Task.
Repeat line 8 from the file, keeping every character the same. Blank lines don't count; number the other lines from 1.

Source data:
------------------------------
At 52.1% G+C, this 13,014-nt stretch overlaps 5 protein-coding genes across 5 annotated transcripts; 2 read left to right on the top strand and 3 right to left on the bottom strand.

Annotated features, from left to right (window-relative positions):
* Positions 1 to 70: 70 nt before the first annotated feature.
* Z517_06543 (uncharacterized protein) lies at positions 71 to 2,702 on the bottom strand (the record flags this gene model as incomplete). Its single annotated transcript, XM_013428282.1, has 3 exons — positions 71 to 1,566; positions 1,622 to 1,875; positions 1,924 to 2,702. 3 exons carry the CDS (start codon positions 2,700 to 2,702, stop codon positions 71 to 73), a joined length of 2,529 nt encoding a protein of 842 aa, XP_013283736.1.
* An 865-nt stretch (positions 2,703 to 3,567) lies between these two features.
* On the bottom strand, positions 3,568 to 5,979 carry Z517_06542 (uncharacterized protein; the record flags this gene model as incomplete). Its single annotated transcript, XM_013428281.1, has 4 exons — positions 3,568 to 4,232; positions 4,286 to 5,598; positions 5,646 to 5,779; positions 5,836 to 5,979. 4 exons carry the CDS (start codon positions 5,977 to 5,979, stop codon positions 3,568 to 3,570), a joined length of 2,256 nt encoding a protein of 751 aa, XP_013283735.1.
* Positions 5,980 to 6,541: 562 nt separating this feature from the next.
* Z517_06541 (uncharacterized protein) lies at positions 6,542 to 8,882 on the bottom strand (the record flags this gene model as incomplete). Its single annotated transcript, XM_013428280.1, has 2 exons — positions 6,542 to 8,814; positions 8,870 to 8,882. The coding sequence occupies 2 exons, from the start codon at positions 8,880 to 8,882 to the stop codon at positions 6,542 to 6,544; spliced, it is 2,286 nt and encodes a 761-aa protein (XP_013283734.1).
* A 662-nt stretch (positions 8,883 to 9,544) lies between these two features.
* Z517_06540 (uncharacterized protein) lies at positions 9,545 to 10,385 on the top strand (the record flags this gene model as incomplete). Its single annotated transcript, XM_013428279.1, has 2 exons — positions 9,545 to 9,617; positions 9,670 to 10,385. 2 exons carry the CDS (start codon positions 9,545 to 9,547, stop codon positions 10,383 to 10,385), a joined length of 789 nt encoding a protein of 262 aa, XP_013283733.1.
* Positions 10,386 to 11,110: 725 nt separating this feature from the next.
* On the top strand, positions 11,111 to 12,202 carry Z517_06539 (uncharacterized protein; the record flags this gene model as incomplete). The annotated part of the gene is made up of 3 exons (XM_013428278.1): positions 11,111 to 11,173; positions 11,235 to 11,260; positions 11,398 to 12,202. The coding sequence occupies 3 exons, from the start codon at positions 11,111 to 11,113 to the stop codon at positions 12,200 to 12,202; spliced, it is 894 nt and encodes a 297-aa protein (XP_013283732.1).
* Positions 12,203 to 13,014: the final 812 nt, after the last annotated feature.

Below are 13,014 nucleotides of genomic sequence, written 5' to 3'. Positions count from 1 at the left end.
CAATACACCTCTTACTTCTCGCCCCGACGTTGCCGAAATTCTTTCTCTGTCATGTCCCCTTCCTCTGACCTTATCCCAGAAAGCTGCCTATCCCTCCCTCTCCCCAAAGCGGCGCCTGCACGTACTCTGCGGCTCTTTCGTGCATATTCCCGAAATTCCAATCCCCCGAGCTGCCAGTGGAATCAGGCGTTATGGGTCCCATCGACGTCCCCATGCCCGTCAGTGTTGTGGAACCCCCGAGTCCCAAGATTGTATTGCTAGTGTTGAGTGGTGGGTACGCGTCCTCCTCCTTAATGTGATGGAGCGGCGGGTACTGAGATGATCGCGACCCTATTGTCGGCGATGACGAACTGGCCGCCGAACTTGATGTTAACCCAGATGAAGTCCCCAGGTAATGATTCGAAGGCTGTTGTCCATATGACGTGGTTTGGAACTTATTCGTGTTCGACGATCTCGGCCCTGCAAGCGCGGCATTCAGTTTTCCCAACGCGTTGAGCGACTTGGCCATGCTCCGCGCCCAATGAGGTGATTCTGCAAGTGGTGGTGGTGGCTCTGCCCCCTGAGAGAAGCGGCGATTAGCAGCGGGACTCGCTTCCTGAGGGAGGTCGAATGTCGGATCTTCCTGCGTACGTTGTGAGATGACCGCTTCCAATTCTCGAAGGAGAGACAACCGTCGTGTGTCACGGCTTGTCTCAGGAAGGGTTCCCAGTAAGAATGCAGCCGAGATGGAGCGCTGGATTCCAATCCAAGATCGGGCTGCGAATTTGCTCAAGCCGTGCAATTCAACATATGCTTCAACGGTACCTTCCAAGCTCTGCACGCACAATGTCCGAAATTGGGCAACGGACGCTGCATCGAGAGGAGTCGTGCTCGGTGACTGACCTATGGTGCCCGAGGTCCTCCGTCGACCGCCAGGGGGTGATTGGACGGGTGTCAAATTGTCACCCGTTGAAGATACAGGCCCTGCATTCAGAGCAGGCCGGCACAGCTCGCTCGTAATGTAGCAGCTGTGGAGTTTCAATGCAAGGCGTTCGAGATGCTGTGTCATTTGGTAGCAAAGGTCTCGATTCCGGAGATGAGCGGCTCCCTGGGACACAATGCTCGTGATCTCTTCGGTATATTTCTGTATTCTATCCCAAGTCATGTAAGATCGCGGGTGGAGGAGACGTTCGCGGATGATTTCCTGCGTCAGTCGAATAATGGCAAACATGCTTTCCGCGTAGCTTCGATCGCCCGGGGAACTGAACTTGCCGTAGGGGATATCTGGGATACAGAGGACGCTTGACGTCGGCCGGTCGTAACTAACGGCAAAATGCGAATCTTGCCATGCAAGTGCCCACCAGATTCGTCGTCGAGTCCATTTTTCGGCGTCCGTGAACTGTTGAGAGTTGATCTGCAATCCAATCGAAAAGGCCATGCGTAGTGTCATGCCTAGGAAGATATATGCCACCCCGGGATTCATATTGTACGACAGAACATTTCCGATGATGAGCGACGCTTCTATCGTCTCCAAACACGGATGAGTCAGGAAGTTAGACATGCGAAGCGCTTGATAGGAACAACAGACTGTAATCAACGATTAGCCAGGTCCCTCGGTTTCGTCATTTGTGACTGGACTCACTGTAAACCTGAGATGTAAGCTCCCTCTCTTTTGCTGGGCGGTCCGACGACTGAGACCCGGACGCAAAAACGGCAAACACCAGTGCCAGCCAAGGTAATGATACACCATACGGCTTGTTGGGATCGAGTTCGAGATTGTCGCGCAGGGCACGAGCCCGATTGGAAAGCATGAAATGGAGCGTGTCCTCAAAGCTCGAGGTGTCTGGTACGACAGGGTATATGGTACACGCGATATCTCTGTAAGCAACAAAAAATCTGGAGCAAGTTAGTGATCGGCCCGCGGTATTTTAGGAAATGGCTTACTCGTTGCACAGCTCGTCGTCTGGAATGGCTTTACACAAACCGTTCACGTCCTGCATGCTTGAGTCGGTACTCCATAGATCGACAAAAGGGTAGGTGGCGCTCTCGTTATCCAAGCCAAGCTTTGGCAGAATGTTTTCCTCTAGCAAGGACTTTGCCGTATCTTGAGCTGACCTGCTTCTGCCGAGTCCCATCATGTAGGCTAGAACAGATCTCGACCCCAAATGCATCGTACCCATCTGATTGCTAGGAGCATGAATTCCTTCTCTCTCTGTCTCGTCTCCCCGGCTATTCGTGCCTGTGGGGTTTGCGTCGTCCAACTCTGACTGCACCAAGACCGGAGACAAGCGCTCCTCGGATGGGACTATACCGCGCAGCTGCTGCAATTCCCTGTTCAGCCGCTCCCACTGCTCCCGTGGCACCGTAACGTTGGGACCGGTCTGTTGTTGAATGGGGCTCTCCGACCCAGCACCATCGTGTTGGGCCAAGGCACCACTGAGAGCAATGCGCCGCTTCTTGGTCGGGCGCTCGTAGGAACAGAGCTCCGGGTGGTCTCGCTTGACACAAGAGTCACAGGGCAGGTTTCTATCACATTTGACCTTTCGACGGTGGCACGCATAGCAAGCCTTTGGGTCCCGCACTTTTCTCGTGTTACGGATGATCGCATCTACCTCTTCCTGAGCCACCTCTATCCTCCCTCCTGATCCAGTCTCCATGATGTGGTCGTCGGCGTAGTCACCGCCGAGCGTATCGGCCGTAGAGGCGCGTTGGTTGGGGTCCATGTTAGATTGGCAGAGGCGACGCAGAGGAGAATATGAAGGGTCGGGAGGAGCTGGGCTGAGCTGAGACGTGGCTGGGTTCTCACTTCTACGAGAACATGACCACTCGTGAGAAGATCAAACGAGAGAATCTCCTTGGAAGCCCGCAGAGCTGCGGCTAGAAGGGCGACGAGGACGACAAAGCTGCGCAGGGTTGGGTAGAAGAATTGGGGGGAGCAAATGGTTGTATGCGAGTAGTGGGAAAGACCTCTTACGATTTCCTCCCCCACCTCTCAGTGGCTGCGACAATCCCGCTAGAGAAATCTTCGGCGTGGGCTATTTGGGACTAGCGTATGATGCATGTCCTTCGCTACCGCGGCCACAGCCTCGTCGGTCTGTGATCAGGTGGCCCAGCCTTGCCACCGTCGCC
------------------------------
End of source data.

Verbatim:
* Z517_06541 (uncharacterized protein) lies at positions 6,542 to 8,882 on the bottom strand (the record flags this gene model as incomplete). Its single annotated transcript, XM_013428280.1, has 2 exons — positions 6,542 to 8,814; positions 8,870 to 8,882. The coding sequence occupies 2 exons, from the start codon at positions 8,880 to 8,882 to the stop codon at positions 6,542 to 6,544; spliced, it is 2,286 nt and encodes a 761-aa protein (XP_013283734.1).